Rates of whooping cough soar in region
CASES of whooping cough have soared by more than 500 in the region in just eight months, shocking new figures have revealed.
The rising rate of infection, which can prove fatal in babies, has prompted medical bosses to offer a new vaccination to pregnant women.
The vaccination to protect against whooping cough would be offered to mothers-to-be who are between 28 and 38 weeks pregnant.
The new figures released today by the Health Protection Agency reveal that there were 515 confirmed cases of the infection in the east of England in the first eight months of this year – an alarming rise of more than eight times the 64 cases in 2011.
There were just 14 whooping cough cases in 2010.
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Across England and Wales, 302 cases involved babies aged under three months – more than double the 115 cases reported in the same period for the previous year – and nine young children have lost their lives as a result of the infection.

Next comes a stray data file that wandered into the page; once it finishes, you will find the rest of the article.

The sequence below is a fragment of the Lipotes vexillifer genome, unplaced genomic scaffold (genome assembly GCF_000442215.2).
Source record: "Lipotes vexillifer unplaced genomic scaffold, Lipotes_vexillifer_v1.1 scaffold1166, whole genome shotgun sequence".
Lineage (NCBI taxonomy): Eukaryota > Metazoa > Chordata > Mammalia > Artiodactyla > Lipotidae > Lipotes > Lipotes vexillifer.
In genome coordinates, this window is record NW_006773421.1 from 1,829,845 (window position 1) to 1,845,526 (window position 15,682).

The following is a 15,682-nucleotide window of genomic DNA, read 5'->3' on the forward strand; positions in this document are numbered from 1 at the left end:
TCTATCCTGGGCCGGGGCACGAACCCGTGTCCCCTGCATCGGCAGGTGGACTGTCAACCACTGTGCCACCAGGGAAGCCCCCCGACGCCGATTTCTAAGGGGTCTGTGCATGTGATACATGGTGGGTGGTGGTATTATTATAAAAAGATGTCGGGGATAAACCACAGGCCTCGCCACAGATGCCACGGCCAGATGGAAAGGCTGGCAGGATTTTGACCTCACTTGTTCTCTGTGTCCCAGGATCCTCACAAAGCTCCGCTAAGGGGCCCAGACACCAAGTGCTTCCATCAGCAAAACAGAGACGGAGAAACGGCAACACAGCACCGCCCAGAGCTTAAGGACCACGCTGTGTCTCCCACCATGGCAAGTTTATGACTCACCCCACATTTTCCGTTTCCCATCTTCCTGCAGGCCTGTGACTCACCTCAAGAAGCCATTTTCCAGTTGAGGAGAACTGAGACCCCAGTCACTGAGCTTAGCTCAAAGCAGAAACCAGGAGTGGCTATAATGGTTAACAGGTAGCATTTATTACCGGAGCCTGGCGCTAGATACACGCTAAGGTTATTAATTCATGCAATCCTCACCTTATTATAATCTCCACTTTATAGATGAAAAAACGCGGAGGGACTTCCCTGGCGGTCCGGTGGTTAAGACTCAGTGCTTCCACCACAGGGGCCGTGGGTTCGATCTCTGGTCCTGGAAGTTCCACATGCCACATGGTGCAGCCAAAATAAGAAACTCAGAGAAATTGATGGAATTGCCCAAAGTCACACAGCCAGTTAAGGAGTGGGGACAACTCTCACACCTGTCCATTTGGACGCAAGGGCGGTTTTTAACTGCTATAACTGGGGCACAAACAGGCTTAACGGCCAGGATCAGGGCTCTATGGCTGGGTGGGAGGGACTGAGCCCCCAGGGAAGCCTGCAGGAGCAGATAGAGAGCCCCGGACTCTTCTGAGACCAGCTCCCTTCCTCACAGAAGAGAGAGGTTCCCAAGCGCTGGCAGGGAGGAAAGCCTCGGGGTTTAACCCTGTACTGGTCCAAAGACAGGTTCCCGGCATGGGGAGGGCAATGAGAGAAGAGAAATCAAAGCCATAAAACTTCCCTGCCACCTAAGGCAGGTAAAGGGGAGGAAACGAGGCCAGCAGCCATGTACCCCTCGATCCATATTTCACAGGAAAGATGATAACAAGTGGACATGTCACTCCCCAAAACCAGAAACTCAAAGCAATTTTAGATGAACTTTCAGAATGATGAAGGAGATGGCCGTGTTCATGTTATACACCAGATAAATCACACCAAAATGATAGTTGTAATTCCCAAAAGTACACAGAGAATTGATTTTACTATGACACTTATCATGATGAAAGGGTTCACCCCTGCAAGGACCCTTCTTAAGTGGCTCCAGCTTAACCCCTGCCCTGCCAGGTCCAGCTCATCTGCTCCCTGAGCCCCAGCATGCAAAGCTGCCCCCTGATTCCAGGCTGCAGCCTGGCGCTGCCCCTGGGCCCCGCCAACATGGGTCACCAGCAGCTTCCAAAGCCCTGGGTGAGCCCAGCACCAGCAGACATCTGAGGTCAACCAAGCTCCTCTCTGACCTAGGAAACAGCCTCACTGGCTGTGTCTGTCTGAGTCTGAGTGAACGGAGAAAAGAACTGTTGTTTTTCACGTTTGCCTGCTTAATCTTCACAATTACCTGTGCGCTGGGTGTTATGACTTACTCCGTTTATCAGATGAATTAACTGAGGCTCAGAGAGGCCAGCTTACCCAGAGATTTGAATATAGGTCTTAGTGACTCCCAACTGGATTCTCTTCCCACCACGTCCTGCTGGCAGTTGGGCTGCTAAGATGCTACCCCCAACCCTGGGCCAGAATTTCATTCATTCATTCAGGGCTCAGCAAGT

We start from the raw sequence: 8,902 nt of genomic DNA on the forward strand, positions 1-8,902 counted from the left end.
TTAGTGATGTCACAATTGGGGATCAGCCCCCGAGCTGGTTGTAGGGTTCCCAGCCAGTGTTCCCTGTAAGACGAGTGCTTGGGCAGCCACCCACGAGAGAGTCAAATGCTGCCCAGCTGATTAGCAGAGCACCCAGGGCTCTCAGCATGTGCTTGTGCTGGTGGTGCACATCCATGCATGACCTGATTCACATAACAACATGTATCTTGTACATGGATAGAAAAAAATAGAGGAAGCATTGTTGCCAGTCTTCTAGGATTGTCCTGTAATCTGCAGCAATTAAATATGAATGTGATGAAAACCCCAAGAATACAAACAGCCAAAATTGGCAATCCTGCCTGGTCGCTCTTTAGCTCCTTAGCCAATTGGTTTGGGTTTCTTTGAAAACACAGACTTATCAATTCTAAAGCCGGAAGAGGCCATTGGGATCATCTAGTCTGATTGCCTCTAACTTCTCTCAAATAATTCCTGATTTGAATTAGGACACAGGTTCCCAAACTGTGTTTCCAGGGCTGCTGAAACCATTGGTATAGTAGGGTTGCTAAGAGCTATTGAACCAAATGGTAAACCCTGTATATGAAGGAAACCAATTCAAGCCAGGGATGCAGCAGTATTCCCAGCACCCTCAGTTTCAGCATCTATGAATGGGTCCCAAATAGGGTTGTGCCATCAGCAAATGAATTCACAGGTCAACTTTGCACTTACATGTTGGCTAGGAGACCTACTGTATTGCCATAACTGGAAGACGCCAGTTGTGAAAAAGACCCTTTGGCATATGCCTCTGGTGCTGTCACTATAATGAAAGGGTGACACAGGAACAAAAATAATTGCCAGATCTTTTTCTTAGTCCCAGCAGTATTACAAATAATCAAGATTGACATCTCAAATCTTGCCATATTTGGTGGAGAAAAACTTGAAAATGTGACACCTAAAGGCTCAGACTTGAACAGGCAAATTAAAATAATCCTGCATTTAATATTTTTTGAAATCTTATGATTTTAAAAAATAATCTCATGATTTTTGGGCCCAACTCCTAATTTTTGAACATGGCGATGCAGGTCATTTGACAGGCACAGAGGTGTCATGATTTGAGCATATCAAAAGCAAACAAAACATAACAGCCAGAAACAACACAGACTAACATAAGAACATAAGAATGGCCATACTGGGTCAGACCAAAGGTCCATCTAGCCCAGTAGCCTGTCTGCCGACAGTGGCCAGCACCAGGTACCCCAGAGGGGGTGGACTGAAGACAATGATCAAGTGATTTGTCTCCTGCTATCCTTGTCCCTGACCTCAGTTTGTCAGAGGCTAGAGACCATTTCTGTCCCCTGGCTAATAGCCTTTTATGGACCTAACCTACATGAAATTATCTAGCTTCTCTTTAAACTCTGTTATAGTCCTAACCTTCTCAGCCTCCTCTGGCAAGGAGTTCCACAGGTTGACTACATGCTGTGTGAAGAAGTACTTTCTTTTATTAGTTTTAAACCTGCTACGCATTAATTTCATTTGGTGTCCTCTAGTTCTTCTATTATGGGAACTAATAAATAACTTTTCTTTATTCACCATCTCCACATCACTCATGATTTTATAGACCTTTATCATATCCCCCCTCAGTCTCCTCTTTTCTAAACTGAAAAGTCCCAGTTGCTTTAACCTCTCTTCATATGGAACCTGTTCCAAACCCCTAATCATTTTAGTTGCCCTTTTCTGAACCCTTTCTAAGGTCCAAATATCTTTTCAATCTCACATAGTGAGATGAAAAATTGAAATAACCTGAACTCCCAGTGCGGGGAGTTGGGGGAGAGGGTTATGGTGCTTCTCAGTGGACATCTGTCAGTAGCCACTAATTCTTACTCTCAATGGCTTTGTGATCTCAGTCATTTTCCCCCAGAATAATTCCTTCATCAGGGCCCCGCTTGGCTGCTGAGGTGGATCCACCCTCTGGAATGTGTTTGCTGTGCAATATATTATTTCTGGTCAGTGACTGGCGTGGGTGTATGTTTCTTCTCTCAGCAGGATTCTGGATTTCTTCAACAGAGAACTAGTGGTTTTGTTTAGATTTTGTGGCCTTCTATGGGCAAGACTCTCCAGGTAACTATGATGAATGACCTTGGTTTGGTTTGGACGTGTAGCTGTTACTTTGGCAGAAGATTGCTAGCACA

Chief Medical Officer Professor Dame Sally Davies, the Government’s principal medical adviser, said: “Whooping cough is highly contagious and newborns are particularly vulnerable.”
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Increases in whooping cough are usually seen every three to four years and the last rise in the number of confirmed cases was recorded in 2008.
The vaccination programme, which will be rolled out on Monday, aims to boost the short-term immunity passed on by pregnant women to protect their newborn babies who normally cannot receive the jab until they are two months old.
Dr Mary Ramsay, the head of immunisation at the Health Protection Agency, said: “We have been very concerned about the continuing increase in whooping cough cases and related deaths.
“We welcome the urgent measure from the Department of Health to minimise the harm from whooping cough, particularly in young infants, and we encourage all pregnant women to ensure they receive the vaccination to give their baby the best protection against whooping cough.
“It’s also important we continue to remind all parents to ensure their children are vaccinated against whooping cough to continue their protection through childhood.”
The vaccine, Repevax, which protects against whooping cough, diphtheria, tetanus and polio, is already used in America.